July 2010 Chevy High Performance Letters - Performance Q & A

Kevin McClelland May 24, 2010 0 Comment(s)
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With this camshaft, your compression ratio, and aluminum heads, you should be able to run this engine on pump gas. We'd start with 30 degrees total timing and check the performance. Remember, when jetting race-type engines on pump gas, you need to increase the main jet around 6 to 8 jets sizes, compared with proper jetting on race gas. Pump gas is an oxygenated fuel carrying its own oxygen. Start safe and jet accordingly.

As for power, you should see tons of torque; we'd target the horsepower to come in at 580 to 600 on pump gas. Yes, you could push the power much higher with a larger camshaft, more compression, and larger inlet track; however, this will be one fun street brawler that will push your S-10 around with ease. Good luck, and don't scare yourself.
Source: lunatipower.com

LT4 Secret
Q: I am upgrading my ZZ4 after many years and good performance. I'm going 0.030-inch over, good rod bolts, and the crank is still standard. I've upped the valve sizes and was lucky enough to score a new Chevy Hot cam and new 1.6 Chevy rockers w/studs (no lock nuts) at E-Town. At home I opened the stud box, and to my dismay, the studs are 10mm (as are the rockers) with a small threaded stud on the end. I have tried everywhere to find 10mm studs with lock nuts so that I can make the valves adjustable, but no luck. Can you bail me out? I look forward to your answers every month, as they are the most informative of all the mags. Thanks.
Rich Larrimore
Via email

A: You have run into the little LT4 secret. The valvetrain on the one-year-only (1996) LT4 is a net-lash design. What this means is that those 10mm rocker studs have a mating nut that tightens against that small stud (forget the size) at the end of the rocker stud. The nut bottoms out on the shank of the rocker stud applying a specific amount of lifter preload.

First, you didn't mention if you got the rocker stud nuts with your collection of parts. You'll need to order a set of nuts. Next, you need to mock up the valvetrain of every cylinder. You can adjust the valves by adding shims under the rocker studs to adjust the lifter preload. We ran into the same situation on our LT4 bracket engine in our Malibu Wagon. We cut the deck down to 9.00 inches, clipped the heads by approximately 0.020-inch, and run thin 0.028-inch head gaskets to get the compression up to 11:1 with a flat-top piston. This put too much preload on the valvetrain. Using 7/16-inch AN-style washers, we were able to get between 1/4 and 1/2 turn of preload on each lifter. The AN washers come in two thicknesses, 0.032- and 0.063-inch. You can pick up these washers in bulk from Pegasus Auto Racing Supplies under PN AN960-716L (0.032-inch) and AN960-716 (0.063-inch). Pegasus is a great source for racing hardware and little trick components that make race car fabrication a breeze. Mainly catering to the road race community, but many of the parts don't know if they are going straight or around turns.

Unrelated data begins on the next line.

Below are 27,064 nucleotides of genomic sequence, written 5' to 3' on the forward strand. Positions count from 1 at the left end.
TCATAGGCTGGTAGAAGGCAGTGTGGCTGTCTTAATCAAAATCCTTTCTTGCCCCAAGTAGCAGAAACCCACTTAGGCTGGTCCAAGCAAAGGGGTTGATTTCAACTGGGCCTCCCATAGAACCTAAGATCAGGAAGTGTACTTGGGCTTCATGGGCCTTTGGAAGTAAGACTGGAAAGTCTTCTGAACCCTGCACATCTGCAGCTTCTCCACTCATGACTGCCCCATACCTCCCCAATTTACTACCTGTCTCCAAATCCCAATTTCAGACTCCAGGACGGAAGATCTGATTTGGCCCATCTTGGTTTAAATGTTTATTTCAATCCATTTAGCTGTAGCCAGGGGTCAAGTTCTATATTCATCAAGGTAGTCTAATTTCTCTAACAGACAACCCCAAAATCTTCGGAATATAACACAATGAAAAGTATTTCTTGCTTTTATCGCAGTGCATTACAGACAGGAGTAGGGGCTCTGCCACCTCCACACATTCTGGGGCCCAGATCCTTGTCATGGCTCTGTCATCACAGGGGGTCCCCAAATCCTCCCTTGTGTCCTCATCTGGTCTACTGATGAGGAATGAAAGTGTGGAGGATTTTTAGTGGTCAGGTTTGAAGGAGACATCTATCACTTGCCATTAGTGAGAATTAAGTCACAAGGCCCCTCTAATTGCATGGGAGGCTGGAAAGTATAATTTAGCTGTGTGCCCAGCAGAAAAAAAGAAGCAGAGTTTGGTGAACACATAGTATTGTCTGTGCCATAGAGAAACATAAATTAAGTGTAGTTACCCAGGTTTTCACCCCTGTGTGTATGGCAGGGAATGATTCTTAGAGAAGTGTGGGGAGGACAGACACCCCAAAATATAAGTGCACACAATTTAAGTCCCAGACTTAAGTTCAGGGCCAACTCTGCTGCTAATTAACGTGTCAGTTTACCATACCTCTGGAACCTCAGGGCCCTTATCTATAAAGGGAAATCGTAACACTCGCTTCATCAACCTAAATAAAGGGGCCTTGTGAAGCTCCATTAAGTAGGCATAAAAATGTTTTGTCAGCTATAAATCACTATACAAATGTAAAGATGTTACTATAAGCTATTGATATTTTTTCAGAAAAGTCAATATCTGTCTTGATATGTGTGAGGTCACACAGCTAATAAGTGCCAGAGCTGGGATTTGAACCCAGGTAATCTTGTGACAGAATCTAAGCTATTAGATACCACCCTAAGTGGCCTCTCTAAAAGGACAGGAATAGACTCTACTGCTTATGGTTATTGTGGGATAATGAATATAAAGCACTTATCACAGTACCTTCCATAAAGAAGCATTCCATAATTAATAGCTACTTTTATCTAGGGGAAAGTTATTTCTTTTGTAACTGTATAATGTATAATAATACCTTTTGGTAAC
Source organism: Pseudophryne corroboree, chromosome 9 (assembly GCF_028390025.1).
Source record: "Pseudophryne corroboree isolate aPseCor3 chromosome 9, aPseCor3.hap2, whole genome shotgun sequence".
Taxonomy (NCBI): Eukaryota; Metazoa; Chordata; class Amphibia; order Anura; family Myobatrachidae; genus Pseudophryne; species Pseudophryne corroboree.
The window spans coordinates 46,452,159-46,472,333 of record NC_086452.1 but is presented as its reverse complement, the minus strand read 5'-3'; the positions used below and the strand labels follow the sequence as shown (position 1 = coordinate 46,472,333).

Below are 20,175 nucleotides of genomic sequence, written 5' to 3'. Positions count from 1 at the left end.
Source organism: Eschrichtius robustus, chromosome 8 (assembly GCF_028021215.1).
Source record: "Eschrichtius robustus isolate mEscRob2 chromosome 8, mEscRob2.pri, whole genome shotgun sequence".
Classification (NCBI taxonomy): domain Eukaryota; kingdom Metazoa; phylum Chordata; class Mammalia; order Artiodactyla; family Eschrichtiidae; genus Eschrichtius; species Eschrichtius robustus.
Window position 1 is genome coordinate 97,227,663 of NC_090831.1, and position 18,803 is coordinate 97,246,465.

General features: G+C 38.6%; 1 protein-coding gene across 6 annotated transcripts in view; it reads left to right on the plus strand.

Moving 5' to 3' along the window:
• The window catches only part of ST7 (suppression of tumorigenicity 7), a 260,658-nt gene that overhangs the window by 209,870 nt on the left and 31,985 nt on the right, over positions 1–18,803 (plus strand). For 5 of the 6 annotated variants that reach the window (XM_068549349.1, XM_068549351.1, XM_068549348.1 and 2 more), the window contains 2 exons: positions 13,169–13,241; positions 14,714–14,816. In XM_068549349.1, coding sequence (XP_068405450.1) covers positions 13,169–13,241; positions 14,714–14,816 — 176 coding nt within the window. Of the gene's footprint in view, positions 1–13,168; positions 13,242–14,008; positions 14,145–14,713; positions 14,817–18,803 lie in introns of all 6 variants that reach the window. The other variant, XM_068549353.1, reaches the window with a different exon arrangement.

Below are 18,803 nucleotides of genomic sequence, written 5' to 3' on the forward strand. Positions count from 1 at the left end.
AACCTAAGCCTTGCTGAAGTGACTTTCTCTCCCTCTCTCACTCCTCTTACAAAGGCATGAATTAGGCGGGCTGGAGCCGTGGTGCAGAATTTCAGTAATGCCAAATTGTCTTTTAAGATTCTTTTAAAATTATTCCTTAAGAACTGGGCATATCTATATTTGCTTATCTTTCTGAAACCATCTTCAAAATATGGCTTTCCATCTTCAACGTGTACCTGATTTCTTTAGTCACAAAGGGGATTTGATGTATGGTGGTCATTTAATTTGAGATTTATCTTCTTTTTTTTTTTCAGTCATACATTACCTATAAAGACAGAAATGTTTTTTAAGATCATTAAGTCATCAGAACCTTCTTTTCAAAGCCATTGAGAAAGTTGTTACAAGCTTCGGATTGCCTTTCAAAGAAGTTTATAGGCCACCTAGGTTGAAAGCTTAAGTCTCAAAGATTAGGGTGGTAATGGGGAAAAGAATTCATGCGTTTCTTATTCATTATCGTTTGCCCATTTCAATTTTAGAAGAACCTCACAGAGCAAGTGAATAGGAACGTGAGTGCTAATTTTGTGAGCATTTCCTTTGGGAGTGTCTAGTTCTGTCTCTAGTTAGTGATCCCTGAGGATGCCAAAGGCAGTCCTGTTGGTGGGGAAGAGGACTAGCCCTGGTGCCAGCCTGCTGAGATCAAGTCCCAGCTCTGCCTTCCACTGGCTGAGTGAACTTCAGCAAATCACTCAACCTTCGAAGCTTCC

The LT4 rockers are extremely strong and have the least amount of deflection of any aluminum roller rocker on the market. GM really pushed the envelope with these rockers, as they are the only aluminum roller rocker ever offered on a production engine. Hope this helps in getting your engine together. Good luck with your ZZ4 upgrade.
Source: pegasusautoracing.com


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